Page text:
I'm pretty sure you'll soon get some other insights from the fine folk here!
All the best,
Thanks for your post - and I also value the reply from Former Member
I'm a 46 year old male and waiting a diagnosis - I have had the tests last week. My situation is different - but here is why I would value a diagnosis...
From my own perspective, I NEVER knew I may have ASD/Asperegers until 6 months ago - or whatever it may/may not be. But throughout my adult life I have struggled with anxiety and social stress. I have paid privately to see several stress councellors (did not want it on my medical records for all sorts of reasons). Those councellors did, with hindsight and to be fair to them, ask the leading questions, but it would appear I had not self-analysed enough at that point to be able to truthfully answer them (eg I denied any problem with physical contact). I wasn't lying I don't think, I was just hiding the truth, from the world and myself. So...the concellors gave me incorrect (and expensive) advise, blaming it on non existent childhood trauma, a lack of work/life balance. I tried their recommendations - nothing worked - so I kinda gave up...carried on...
A diagnosis would explain to me - after DECADES of suffering with stress, social anxiety, people phobias etc that the stressors may be very different to what I have thought them to be all my life? I've always blamed my very busy career, the big responsibilities I had. Now with some self-analysis and guidance, some of it is as simple as - trigger noises, new places, the exhaustion of social contact? The diagnosis may help me take a different path to stress and anxiety reduction? Not sure what that will be yet - I'll need to talk with the assessors. For the first time in my life I may be able to UNDERSTAND why I am like I am. I will really value that. Maybe at my age I need that piece of paper as proof - I've been very capable at learning to cope to a degree and hiding stuff up until now. An official diagnosis will give me answers.
The other "biggie" for me from an official diagnosis is an explanation to my nearest and dearest about why I appear so RUDE, I avoid family and social situations, don't turn up to weddings, or leave half way through, refuse holiday invites, avoid/dislike their noisy children, sit in my hotel room alone when I could not find the excuse not to go to some hell hole of a theme park. Diagnosis will give me the ability to explain to them it's a condition and I might be able to go with some limitations - as opposed to I'm just an ******?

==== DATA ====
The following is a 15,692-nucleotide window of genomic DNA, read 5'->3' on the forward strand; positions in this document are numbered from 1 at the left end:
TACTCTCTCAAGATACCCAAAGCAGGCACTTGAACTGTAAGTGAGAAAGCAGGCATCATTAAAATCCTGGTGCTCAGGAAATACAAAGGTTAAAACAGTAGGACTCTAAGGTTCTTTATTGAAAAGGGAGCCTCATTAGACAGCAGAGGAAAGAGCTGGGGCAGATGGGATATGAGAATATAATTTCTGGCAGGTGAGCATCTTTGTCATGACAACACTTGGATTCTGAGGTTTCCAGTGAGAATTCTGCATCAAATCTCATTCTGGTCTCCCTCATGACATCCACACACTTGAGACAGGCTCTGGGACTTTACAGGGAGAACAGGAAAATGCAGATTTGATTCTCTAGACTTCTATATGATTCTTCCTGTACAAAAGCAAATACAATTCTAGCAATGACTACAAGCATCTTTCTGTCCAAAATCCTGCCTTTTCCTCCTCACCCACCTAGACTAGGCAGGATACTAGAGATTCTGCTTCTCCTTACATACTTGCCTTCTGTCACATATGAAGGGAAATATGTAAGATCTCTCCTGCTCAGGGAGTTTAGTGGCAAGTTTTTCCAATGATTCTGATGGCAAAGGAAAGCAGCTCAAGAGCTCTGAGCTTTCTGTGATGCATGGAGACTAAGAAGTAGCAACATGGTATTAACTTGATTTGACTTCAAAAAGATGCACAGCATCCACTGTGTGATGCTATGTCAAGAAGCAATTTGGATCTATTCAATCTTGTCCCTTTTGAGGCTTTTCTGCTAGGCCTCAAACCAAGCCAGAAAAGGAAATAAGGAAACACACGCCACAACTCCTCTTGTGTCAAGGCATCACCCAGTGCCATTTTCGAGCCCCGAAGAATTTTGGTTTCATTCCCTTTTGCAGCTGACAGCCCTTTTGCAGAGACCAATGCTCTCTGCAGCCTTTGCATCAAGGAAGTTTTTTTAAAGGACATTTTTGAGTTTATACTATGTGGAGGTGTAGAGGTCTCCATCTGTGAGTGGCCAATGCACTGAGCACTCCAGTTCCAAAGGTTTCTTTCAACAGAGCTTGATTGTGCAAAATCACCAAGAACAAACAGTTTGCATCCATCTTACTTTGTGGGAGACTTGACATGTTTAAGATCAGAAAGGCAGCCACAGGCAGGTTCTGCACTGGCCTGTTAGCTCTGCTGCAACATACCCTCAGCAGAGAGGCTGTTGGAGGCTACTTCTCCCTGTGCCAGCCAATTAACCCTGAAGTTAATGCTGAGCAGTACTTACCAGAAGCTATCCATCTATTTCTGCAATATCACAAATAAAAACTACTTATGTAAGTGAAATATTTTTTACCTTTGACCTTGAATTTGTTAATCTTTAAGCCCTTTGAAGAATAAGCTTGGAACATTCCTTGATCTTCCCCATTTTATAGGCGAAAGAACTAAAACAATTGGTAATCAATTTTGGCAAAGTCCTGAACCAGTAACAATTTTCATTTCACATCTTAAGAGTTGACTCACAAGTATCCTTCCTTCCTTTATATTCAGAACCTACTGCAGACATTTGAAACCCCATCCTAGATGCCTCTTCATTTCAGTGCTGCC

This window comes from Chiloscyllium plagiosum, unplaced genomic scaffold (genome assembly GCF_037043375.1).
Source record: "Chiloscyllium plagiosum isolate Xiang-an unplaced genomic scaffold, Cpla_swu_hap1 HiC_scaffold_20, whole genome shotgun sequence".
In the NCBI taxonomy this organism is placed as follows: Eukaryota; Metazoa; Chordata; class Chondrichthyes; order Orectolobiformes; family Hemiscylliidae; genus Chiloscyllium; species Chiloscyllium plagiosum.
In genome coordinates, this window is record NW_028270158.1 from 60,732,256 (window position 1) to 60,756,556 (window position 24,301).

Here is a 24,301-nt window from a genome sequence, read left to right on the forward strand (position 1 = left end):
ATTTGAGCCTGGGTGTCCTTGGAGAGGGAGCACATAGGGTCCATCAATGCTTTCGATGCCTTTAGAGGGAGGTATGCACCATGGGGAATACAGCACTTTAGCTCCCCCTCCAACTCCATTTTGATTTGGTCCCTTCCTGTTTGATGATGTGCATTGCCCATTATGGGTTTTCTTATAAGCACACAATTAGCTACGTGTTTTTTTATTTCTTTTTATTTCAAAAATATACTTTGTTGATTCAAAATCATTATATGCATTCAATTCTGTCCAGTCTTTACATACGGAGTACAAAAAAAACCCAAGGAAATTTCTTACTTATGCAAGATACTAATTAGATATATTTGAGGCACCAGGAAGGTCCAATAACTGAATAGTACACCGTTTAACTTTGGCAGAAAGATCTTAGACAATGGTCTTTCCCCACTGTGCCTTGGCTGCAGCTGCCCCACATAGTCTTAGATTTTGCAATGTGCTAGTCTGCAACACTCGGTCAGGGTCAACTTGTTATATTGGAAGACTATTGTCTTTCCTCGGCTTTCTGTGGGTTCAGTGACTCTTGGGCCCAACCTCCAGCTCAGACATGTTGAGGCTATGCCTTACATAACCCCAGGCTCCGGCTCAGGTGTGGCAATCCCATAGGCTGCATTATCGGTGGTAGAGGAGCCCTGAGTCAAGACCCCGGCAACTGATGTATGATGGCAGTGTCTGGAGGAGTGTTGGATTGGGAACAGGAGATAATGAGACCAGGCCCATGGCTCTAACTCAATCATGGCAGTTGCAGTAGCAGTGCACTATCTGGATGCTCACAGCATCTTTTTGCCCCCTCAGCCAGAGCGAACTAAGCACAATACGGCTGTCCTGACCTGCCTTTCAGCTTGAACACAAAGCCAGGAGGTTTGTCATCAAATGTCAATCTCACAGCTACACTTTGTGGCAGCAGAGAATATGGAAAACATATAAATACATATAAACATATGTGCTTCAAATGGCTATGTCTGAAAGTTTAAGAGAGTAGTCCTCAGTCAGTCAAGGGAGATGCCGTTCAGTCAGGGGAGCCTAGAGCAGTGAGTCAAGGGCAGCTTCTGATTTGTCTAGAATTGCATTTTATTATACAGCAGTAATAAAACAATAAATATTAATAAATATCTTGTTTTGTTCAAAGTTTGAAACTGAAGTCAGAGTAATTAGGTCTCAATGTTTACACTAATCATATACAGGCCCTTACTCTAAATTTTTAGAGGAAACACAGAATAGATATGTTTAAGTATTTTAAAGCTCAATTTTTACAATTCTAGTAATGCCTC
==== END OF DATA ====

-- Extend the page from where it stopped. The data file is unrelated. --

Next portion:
At my stage in life I think for me it would be less convincing if I announce one day - I think I may have "xxx" - without some medical assessment and opinion to back that up? I have told a few people - none of them believe it at first - my social masking has worked well!
The negatives - I told one colleague in confidence. His sneering, disbelieving response gave me forewarning that I may not want to share this too widely. I've told my GP I'm being tested - I may or may not take medication my assessor has advised may be useful to cope with the stress & anxiety. I'm self employed - so luckily have an understanding boss!!
It will impact future career / contract choices. I may or may not declare to future employers, I may refuse certain contracts - depends if I feel I can do 100% of any role without showing my old responses? If I need dispensations I may ask if I can take them???
I think I consider you "lucky" Kaixeka to understand your diagnosis earlier in life, and I understand why that piece of paper may hold less value for you. Having it on your medical records may negatively impact life insurance (I dont know that for sure - but I do know that stress/depression on medical records has some bearing). It may also get you access to services - should you need them at a later stage in your life?
Good luck with the decision! All the best. Mark.
About twenty years ago I read a newspaper article about people who have something called synaesthesia. This was a revelation to me, I have always been able to see music and most sounds as colours and shapes. As a child I had learnt to keep quiet about it, but it was good to know that I wasn’t alone.
Ten years after reading the article I googled synaesthesia and came across some people who are both synesthetes and autistic. After a lot of reading, I realised that I was probably on the spectrum. I didn’t do anything about my discovery as I only go to places like a doctor surgery unless I absolutely have to. I also wondered what difference a diagnosis would make.
A further ten years on I found myself being pulled out my car - in a remote rural car park-
by two police officers. The car had been slowly filling with exhaust fumes. The police said that luckily for me it was a quiet night for them, so they had decided to check the countryside car parks. I was taken the local A&E.